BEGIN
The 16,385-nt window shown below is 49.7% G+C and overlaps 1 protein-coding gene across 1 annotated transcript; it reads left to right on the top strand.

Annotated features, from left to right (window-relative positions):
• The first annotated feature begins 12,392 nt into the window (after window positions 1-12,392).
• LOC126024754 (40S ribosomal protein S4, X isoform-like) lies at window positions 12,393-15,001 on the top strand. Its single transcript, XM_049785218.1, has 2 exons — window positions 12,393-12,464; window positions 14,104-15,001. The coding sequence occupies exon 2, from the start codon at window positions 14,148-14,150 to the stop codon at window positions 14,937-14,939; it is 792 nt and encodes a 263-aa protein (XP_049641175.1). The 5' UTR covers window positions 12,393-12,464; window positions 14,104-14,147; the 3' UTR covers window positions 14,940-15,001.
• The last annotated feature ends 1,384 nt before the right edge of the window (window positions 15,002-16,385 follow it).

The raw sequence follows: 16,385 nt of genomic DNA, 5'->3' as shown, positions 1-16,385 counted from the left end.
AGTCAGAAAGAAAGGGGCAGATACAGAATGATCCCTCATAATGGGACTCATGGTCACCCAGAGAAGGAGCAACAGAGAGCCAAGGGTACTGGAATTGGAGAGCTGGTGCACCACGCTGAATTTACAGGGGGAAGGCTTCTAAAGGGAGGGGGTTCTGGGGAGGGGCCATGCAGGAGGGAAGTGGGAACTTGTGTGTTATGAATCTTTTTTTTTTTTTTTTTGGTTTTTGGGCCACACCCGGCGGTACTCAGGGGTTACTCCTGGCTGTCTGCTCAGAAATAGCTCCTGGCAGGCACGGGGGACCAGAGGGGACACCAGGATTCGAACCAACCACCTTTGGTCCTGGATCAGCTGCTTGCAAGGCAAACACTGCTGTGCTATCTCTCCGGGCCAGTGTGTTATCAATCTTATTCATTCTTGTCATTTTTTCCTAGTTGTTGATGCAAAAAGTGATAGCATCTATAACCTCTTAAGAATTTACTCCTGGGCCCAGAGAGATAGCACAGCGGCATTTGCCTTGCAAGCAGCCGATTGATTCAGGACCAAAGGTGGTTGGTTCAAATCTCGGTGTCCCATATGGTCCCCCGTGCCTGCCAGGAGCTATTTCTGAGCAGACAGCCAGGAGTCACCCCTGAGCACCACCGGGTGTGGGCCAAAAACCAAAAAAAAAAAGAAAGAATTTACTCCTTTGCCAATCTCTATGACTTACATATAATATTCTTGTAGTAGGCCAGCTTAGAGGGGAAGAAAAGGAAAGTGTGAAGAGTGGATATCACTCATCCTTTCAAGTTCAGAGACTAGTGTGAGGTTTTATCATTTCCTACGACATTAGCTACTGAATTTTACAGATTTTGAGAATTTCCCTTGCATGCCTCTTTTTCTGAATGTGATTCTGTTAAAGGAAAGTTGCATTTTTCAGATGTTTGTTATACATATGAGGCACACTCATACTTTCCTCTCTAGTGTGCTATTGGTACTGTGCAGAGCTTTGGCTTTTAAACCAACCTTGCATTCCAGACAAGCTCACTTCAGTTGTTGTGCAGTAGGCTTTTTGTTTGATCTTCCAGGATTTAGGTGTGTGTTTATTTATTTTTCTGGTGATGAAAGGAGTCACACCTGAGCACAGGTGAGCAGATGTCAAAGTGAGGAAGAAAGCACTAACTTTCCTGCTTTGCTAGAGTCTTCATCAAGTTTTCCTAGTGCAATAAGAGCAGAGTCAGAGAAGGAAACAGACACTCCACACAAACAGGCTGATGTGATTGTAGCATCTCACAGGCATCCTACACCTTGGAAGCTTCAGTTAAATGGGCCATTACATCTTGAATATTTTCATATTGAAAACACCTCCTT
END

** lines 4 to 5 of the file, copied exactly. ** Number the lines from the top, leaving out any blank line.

• LOC126024754 (40S ribosomal protein S4, X isoform-like) lies at window positions 12,393-15,001 on the top strand. Its single transcript, XM_049785218.1, has 2 exons — window positions 12,393-12,464; window positions 14,104-15,001. The coding sequence occupies exon 2, from the start codon at window positions 14,148-14,150 to the stop codon at window positions 14,937-14,939; it is 792 nt and encodes a 263-aa protein (XP_049641175.1). The 5' UTR covers window positions 12,393-12,464; window positions 14,104-14,147; the 3' UTR covers window positions 14,940-15,001.
• The last annotated feature ends 1,384 nt before the right edge of the window (window positions 15,002-16,385 follow it).